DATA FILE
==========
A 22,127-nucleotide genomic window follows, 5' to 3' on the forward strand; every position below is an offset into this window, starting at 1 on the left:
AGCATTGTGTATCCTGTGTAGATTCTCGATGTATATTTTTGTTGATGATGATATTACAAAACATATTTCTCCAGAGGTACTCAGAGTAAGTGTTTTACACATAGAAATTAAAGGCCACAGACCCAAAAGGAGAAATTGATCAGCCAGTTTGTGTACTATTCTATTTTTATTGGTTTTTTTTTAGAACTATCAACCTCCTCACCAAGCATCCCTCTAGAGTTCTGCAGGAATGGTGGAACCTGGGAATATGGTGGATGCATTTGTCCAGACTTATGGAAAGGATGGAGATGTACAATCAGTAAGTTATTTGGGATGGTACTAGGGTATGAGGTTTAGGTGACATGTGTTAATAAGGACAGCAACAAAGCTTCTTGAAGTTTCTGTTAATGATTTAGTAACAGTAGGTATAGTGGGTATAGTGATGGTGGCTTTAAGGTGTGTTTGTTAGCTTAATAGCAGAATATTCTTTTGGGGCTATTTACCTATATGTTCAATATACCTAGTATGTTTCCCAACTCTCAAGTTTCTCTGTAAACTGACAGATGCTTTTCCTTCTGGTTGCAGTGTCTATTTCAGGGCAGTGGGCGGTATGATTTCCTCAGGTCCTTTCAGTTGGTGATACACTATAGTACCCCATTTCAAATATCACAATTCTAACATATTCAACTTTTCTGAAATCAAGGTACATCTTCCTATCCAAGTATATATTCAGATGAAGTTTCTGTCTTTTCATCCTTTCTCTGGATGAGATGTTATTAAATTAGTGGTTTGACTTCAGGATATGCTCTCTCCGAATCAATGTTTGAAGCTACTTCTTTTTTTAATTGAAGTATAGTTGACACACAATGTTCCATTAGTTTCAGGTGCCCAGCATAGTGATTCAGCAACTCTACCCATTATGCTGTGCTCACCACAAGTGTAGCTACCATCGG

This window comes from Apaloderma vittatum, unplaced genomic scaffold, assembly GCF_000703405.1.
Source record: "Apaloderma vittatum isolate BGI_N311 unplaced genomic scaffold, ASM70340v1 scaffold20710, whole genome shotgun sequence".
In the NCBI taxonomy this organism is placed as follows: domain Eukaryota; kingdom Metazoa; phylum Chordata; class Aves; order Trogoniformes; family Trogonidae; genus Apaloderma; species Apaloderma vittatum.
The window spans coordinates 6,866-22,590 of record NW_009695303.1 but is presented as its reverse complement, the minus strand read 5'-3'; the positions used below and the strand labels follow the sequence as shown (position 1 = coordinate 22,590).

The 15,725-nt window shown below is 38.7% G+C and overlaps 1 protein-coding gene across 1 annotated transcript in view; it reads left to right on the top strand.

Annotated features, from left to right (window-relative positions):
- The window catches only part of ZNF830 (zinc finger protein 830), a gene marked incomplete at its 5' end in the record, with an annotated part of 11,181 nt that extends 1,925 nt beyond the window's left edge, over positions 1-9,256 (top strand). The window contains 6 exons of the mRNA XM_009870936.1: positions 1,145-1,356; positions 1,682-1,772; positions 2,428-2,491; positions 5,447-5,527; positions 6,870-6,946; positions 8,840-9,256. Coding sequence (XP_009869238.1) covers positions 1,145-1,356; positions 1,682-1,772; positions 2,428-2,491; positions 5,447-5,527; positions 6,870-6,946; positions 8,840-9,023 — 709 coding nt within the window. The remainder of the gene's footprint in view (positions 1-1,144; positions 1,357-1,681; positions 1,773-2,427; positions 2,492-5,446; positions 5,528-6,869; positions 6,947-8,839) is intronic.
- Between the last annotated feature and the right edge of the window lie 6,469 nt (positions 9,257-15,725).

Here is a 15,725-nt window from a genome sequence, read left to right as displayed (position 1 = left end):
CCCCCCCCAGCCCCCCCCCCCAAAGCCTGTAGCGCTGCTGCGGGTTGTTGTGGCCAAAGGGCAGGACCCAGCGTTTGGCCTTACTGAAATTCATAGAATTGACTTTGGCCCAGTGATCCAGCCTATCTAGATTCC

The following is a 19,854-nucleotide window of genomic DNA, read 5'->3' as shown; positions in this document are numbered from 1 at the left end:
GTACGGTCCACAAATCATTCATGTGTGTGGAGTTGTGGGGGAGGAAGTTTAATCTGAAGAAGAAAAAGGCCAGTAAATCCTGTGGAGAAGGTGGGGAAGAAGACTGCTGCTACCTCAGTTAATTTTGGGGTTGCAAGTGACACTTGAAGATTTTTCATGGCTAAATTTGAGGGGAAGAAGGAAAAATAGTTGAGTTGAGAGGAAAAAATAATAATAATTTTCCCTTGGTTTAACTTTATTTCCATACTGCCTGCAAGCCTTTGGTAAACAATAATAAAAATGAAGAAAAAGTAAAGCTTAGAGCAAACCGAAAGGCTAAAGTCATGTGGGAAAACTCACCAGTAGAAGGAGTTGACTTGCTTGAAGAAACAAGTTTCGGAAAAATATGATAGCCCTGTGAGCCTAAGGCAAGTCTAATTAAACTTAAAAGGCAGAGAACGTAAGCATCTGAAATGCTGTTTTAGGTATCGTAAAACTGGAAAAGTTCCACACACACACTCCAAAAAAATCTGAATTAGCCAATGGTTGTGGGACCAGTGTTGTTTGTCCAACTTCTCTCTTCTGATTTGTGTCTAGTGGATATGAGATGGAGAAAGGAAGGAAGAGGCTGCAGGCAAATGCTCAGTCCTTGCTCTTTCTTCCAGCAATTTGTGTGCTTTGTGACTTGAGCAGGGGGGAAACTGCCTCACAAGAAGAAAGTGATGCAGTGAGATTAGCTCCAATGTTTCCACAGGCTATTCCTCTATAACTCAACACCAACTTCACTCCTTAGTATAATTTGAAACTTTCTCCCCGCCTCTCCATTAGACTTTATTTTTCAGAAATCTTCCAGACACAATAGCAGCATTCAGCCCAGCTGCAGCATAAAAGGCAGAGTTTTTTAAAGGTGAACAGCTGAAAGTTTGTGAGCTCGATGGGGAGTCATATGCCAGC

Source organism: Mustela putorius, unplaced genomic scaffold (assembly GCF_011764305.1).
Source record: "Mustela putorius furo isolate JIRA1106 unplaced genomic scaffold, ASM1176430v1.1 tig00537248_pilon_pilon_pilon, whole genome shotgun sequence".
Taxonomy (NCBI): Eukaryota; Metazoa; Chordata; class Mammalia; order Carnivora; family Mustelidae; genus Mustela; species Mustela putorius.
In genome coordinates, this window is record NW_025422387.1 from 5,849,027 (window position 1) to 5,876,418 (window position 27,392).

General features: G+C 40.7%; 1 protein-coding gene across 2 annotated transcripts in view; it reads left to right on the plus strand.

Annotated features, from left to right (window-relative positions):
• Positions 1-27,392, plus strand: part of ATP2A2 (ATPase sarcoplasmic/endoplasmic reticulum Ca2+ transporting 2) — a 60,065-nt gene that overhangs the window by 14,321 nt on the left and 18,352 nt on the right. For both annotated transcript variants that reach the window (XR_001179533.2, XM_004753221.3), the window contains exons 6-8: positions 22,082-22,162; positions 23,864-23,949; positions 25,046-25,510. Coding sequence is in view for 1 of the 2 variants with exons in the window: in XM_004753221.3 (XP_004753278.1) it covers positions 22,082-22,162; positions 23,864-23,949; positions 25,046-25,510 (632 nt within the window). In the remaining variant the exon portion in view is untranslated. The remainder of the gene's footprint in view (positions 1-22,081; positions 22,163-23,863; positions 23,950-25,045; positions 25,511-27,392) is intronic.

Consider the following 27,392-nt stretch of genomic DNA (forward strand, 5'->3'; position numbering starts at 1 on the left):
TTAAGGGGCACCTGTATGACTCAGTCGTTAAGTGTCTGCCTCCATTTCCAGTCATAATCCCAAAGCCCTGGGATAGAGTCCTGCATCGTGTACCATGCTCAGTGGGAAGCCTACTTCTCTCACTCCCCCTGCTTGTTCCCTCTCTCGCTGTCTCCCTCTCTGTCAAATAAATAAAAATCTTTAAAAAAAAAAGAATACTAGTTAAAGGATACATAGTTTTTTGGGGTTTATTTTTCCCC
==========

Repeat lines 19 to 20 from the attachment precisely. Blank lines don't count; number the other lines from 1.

General features: G+C 40.7%; 1 protein-coding gene across 2 annotated transcripts in view; it reads left to right on the plus strand.

Annotated features, from left to right (window-relative positions):